“I didn’t have the money to bury him and why would I? I didn’t have insurance on my kid,” Daley said. “I didn’t have any savings. Who saves for their kid’s funeral?”
She managed, but only with donations from people she’d never met.
Today, Daley, who lives in Hamilton, works three part-time jobs trying to make ends meet. Still she only earned about $15,000 last year, she said.
Kathleen Wynne picked up some honey from Hamilton's Mustard Seed Co-op on Friday, accompanied by MPP Ted McMeekin and Mayor Fred Eisenberger. (Laura Clementson/CBC)
By Laura Clementson, CBC News
For three years the Mustard Seed Co-op has been delivering to the people of Hamilton healthy, local fruits and vegetables — and to its workers a living wage.
And Friday, the grocery was recognized by the premier as a leading example for Ontario employers to follow.
"We feel that as a Co-op, we've been trying to take a leadership role in creating an equitable workplace for our staff and for our community," said Mustard Seed Co-op president, Graham Cubitt.
Since opening their doors in 2014, The Mustard Seed Co-op on York Boulevard has been a living wage employer — even though it hasn't always been easy. And Premier Kathleen Wynne considered it an ideal location to discuss her plan to assist Ontario employees.
"I think she was inspired by seeing a business that has been committed to living wage, intentionally living wage since we opened, to see that you can make it work," said Cubitt.
Josie Rudderham and Nicole Miller of Cake and Loaf Bakery. The bakery is among 30 organizations in Hamilton that have recognized the importance of paying a living wage. Bishops Douglas Crosby and Michael Bird argue living wage is about dignity and well-being. - Photo by Tamara Kate Photography
by Bishop Douglas Crosby and Bishop Michael Bird - Hamilton Spectator
"Money isn't the bottom line for everything, people are the bottom line for everything," said a participant at the recent Social Audit conducted in Hamilton.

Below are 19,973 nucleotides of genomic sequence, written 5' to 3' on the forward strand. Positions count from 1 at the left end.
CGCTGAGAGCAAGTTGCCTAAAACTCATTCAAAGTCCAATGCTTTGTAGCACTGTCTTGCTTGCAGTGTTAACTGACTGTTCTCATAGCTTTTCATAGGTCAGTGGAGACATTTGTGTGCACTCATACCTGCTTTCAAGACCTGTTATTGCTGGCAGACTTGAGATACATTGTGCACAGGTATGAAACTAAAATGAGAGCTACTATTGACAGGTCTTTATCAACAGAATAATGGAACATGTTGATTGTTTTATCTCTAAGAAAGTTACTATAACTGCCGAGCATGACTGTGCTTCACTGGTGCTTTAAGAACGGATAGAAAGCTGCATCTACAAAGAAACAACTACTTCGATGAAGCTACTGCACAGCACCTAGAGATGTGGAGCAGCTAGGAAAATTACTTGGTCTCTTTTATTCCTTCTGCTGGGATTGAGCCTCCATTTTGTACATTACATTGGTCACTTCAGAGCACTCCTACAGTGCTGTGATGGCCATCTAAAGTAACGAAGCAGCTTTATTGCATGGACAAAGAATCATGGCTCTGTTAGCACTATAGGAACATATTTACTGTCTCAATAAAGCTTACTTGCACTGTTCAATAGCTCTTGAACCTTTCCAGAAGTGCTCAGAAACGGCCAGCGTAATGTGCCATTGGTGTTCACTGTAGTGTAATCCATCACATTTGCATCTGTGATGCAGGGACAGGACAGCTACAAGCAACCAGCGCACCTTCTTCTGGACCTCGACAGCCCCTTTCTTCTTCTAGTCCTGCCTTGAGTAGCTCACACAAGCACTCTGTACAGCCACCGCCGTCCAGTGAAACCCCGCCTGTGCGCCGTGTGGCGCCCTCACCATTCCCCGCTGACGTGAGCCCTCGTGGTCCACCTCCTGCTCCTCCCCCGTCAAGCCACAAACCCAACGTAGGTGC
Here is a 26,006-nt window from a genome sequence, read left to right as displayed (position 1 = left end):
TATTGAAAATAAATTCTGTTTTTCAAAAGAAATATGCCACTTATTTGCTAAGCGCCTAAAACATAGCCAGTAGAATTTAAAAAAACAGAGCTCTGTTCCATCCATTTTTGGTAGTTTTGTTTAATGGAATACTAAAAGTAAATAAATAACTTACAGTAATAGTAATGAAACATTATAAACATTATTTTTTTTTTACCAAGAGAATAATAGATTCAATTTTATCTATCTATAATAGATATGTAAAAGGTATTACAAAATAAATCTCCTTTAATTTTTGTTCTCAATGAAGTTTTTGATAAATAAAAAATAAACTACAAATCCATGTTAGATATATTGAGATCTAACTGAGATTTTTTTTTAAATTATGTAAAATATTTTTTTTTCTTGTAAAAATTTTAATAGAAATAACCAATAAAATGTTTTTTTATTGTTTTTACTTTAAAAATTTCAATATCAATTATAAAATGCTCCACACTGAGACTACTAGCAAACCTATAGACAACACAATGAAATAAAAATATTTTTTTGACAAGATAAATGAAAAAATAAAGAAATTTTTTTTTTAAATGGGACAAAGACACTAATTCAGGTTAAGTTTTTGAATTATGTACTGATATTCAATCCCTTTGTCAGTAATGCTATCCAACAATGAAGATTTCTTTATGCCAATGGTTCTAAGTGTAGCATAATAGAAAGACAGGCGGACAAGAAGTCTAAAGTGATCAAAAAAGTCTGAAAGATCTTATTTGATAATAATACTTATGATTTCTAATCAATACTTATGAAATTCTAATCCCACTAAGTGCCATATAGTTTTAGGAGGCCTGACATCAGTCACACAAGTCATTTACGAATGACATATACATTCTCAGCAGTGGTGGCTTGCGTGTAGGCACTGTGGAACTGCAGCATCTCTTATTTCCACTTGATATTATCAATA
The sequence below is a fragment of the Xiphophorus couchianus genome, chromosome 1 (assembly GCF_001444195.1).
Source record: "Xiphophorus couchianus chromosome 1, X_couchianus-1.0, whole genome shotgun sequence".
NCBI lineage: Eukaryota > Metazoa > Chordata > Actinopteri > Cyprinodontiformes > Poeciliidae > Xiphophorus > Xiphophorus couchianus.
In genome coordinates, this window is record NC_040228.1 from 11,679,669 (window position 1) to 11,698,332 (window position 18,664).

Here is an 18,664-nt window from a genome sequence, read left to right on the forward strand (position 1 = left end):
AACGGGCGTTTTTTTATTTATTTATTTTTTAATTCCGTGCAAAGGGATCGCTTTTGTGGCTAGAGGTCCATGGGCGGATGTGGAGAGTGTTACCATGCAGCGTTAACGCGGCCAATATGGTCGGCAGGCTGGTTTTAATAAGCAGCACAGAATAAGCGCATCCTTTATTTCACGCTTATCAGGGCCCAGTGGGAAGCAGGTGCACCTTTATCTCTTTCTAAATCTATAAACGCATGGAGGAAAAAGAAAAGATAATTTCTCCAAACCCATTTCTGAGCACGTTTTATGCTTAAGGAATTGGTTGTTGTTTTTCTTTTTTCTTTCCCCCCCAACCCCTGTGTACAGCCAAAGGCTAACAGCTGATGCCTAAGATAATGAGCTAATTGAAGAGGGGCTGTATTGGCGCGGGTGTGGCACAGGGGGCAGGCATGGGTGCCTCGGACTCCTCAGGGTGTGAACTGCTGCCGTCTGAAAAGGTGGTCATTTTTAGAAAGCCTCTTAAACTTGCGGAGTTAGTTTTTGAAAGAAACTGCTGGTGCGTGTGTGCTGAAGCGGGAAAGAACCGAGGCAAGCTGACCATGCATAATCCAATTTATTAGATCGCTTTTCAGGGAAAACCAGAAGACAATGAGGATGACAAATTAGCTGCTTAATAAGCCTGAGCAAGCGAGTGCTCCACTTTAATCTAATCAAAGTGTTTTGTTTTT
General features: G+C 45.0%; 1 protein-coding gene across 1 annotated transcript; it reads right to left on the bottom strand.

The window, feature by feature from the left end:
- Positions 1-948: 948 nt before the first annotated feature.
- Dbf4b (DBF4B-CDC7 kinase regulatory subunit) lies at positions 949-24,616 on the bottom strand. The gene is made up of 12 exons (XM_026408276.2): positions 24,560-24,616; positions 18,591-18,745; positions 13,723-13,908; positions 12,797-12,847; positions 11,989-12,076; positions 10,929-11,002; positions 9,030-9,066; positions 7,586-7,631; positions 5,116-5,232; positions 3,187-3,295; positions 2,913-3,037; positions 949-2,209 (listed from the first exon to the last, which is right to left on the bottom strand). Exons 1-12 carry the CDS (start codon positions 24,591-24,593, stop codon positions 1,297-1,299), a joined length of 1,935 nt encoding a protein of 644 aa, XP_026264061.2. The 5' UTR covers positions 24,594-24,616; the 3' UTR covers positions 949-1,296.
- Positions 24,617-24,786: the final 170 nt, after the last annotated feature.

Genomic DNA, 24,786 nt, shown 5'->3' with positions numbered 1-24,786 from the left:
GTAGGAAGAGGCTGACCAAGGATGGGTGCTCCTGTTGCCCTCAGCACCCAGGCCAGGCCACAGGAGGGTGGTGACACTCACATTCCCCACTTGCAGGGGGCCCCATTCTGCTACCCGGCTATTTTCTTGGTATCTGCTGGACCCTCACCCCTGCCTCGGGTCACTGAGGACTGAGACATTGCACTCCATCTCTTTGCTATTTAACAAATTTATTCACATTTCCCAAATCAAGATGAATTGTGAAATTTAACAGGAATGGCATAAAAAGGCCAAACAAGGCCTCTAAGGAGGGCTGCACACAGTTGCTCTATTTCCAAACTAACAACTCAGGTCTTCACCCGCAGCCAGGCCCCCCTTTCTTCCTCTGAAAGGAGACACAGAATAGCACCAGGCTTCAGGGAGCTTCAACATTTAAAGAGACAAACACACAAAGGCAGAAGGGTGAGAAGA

We couldn't agree more. As a society we are called to care for the dignity and well-being of all our citizens. Yet more than 29,000 Hamiltonians go to work but do not earn enough at their jobs to move out of poverty.
This reality must spur us to action. At a time when many seek to sow division and discord, paying living wages is an act of justice and inclusion.
As bishops we have had the privilege of hearing many stories from Hamiltonians and it's abundantly clear that no one chooses to live in poverty.
by CHCH News Hamilton
More than 30 000 people in the city of Hamilton work full time jobs, but are still unable to make ends meet. The Ontario Living Wage network is asking company’s to pay their workers a lot more than minimum wage. Tom Cooper is asking the city and other employers to pay workers a living wage of at least $15.85 an hour, that’s nearly 4 and half dollars above minimum wage.
“It’s absolutely critical, right now there are almost 30,000 people who work everyday but aren’t earning enough at their jobs to pull themselves or families out of poverty, they’re Hamilton’s working poor.” Tom Cooper, Ontario Living Wage Network.